Andover Townsman, Andover, MA

Opinion

October 10, 2013

A final recognition for Punchard High

Punchard was Andover’s high school for 100 years, and I lived so close to the ivy-covered building I could see it out my windows. I looked forward to attending the legendary school, but, the year before I was to start, a new high school, named Andover High School, was built. I was disappointed.

In the movie of my mind, I see standing-room-only crowds on the sidelines of Punchard games and the All-Girl Band victoriously playing the Punchard fight song while parading through town. In 1911, Punchard’s first varsity fields appeared with the opening of the Playstead.

Then, a young man named “Pop” Lovely took on coaching football and baseball. Called Pop because he was prematurely bald, his legend grew so great over the next three decades that the football field at Andover High is named for him. He was revered throughout Andover for he taught rough boys not only how to win, but how to be gentlemen. Good sportsmanship was the overriding theme to Lovely’s coaching, and the lessons taught those rough boys were later taught by those rough boys to their children.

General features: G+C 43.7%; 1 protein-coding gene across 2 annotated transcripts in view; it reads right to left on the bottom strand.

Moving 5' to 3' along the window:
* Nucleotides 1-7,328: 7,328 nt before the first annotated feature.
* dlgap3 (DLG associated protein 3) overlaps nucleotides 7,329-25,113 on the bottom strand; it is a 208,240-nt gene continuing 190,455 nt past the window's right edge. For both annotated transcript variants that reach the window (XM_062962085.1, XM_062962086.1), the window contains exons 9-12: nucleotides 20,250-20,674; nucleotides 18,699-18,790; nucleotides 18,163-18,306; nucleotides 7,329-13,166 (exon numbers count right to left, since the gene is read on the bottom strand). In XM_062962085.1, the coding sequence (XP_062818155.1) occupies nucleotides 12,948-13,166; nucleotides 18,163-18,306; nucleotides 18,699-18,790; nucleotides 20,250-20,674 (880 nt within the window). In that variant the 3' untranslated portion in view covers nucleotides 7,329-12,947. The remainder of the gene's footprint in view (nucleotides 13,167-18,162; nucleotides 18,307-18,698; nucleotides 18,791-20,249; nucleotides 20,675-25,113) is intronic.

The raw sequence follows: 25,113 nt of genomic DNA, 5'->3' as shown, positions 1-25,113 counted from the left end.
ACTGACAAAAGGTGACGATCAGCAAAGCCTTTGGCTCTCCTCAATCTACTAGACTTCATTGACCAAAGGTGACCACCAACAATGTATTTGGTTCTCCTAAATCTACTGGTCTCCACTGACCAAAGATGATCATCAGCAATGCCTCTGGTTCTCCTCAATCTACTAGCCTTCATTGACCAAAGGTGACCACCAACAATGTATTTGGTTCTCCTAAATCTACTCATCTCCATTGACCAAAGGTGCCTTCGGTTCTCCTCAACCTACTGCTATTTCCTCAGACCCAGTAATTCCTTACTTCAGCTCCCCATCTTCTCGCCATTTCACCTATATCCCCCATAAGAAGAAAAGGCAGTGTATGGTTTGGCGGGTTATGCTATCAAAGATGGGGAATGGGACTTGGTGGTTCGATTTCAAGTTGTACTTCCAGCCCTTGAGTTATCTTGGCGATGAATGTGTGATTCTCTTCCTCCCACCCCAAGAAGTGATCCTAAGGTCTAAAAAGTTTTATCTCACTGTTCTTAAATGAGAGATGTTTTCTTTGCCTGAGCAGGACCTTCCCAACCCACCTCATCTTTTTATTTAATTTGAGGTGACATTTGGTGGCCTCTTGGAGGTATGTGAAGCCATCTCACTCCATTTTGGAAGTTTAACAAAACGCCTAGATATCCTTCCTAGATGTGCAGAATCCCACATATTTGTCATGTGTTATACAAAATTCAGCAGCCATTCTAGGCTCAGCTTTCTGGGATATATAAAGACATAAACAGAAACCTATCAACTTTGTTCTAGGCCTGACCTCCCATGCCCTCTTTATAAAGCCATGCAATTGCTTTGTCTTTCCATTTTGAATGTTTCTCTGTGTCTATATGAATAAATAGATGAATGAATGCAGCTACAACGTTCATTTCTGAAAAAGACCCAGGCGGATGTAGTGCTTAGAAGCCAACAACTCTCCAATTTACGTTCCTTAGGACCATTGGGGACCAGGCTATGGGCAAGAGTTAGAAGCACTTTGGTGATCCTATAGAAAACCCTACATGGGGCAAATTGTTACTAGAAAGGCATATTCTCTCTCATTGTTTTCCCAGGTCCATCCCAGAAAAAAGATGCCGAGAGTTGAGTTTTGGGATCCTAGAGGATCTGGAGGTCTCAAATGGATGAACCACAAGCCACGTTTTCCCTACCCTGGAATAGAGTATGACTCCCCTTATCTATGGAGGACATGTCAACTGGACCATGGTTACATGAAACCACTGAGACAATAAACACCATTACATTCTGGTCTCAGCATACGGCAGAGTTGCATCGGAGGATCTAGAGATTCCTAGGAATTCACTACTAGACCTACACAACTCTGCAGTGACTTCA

William Goldsmith, Punchard’s first great principal, was strict yet loved. He allowed his students to pick a name for his newly born daughter, and they chose “Punchard.” Thus came Bessie Punchard Goldsmith, a colorful, strong-willed, Andover character of the 20th century and a long-time Andover Townsman columnist, who, on her death, bequeathed 130 acres to AVIS.

For three decades preceding 1940, Nathan Hamblin was the school’s principal. Carrying a walking stick and wearing three-piece suits and a Van Dyke beard, he strode to and from his Chestnut Street home to Punchard. Personifying the word dignity, he brought academic excellence to the school. Like Goldsmith and Lovely, Hamblin taught basic values of right and wrong and stressed educational fundamentals. During the era of Hamblin and Lovely, it seemed an inordinate number of Punchard students received college scholarships. The whole town was interested in Punchard, and each week, the Andover Townsman had a school column written by a Punchard student.

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